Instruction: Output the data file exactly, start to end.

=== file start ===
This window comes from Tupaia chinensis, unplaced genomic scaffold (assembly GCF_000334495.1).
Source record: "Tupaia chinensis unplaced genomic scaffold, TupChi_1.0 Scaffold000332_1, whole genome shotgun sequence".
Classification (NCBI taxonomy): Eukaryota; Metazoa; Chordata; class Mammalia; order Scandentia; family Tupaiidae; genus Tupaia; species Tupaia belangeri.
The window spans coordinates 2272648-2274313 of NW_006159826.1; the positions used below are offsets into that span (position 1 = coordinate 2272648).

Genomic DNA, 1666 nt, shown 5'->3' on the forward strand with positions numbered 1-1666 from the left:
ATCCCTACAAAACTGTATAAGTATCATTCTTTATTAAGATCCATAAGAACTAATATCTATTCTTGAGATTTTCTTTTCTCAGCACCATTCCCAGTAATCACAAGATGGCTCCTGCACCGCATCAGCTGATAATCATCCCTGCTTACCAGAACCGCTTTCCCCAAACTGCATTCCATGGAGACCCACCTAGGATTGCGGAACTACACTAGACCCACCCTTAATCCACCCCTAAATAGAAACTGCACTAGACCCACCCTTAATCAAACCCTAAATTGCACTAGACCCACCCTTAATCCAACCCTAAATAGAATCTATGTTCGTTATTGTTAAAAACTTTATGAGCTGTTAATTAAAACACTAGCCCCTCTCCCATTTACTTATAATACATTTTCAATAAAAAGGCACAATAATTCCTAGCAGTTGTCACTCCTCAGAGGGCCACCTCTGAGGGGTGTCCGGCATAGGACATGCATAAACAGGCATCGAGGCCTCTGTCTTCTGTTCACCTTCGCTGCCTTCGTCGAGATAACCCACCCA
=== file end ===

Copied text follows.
This window comes from Tupaia chinensis, unplaced genomic scaffold (assembly GCF_000334495.1).
Source record: "Tupaia chinensis unplaced genomic scaffold, TupChi_1.0 Scaffold000332_1, whole genome shotgun sequence".
Classification (NCBI taxonomy): Eukaryota; Metazoa; Chordata; class Mammalia; order Scandentia; family Tupaiidae; genus Tupaia; species Tupaia belangeri.
The window spans coordinates 2272648-2274313 of NW_006159826.1; the positions used below are offsets into that span (position 1 = coordinate 2272648).

Genomic DNA, 1666 nt, shown 5'->3' on the forward strand with positions numbered 1-1666 from the left:
ATCCCTACAAAACTGTATAAGTATCATTCTTTATTAAGATCCATAAGAACTAATATCTATTCTTGAGATTTTCTTTTCTCAGCACCATTCCCAGTAATCACAAGATGGCTCCTGCACCGCATCAGCTGATAATCATCCCTGCTTACCAGAACCGCTTTCCCCAAACTGCATTCCATGGAGACCCACCTAGGATTGCGGAACTACACTAGACCCACCCTTAATCCACCCCTAAATAGAAACTGCACTAGACCCACCCTTAATCAAACCCTAAATTGCACTAGACCCACCCTTAATCCAACCCTAAATAGAATCTATGTTCGTTATTGTTAAAAACTTTATGAGCTGTTAATTAAAACACTAGCCCCTCTCCCATTTACTTATAATACATTTTCAATAAAAAGGCACAATAATTCCTAGCAGTTGTCACTCCTCAGAGGGCCACCTCTGAGGGGTGTCCGGCATAGGACATGCATAAACAGGCATCGAGGCCTCTGTCTTCTGTTCACCTTCGCTGCCTTCGTCGAGATAACCCACCCA